Our initial test of this vehicle was accomplished at Auto-Plus Raceway in Gainesville, Florida, but we decided to take our car to Bradenton Motorsports Park for our second session. We’ve raced and tuned cars at each of these facilities before, and have found both to have good track preparation and consistent timing systems. Bradenton is also closer to our Tampa, Florida, office, so testing on a Thursday night doesn’t require a long drive and overnight stay like Gainesville does. Wherever you track test your car, the procedure is the same: Change one thing at a time, record the results, and develop a trend you can follow. When tuning an engine, make one change, usually either to the air/fuel ratio through a jet or air bleed change, or to the ignition timing curve, and make a pass. The numbers on the time slip will quickly tell you if the change made a positive or negative difference. The elapsed time is a good indicator of if the chassis is working better or worse, and generally the mph the car runs will tell you if you’re making more or less power.
Most modern Hemi engines are fuel injected, but ours runs a carburetor, so tuning is accomplished with good ol’ fashioned jets, fuel pressure, and air-bleed changes. Since we already optimized our engine on the dyno, only minor adjustments should be necessary in terms of air/fuel mixture. Since there is no distributor (and no distributor provision) on the third generation Chrysler Hemi, we installed MSD’s Hemi 6 controller and coils, with Indy Cylinder Head’s coil relocation kit on our engine. This ignition controller really makes tuning easy, as ignition timing, rev limits, and even retard settings can be set easily using a laptop computer with the provided MSD software.
During our first test session, we were happy that the car went straight down the track, the transmission and converter performed properly, and the engine ran smoothly. We tested the brakes and steering on short passes, and then once we were confident the car was safe and there were no leaks or malfunctions, we made a couple of full passes resulting in elapsed times of ten seconds flat. Since our first test session was successful, we could concentrate more on optimizing the combination during our second test session. At Bradenton, we experimented with rear tire pressure, carburetor jetting, ignition timing, and both launch and shift rpm. Each pass, we recorded our results, and if a change resulted in a negative result, we’d go back to our baseline and try a change in the opposite direction.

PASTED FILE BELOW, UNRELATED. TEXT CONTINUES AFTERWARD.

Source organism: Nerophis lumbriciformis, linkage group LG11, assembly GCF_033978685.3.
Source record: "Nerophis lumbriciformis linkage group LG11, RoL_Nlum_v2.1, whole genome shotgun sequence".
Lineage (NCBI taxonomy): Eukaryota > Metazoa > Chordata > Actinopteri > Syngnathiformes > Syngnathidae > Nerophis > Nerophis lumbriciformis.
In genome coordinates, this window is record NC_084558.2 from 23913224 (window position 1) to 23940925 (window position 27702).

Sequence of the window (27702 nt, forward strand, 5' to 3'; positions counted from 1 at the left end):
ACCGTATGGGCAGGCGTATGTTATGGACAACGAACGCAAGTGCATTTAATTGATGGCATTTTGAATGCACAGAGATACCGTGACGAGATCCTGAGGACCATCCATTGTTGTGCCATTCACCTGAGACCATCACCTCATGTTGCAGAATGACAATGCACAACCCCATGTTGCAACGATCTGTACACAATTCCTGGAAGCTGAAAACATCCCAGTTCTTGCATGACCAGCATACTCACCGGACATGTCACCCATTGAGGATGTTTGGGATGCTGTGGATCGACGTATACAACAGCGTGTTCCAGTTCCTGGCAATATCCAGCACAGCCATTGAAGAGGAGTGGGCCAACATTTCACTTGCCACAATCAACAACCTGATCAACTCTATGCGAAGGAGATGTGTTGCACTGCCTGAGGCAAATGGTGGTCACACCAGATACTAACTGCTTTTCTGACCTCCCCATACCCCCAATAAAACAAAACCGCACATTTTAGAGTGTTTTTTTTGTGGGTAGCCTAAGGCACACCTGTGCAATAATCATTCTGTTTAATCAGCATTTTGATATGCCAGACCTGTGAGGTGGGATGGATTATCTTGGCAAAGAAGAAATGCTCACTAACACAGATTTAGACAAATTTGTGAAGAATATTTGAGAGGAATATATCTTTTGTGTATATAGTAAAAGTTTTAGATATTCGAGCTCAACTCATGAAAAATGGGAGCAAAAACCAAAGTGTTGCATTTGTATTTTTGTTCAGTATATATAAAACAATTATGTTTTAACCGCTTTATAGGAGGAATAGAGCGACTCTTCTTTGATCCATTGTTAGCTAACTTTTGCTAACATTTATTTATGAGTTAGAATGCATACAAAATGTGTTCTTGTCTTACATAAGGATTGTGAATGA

When finished, it was apparent that we had our combination pretty close when we got to the track. After lowering rear tire pressure by some 3 psi, and experimenting with timing and carb jetting, we improved our car’s elapsed times eventually running several passes in the 9.8-second range. We’re happy with our results, and look forward to watching driver Rick Menditto compete with this Challenger. It was a lot of work, but our project car is ready to go some rounds. Be sure to look for this car at different tracks and events, and stop by and say hello, check the car out, and let us know what you think of our late-model Mopar race car.
...once we were confident the car was sage and there were no leaks of malfunctions, we made a couple of full passes resulting in elapsed times of 10 seconds flat.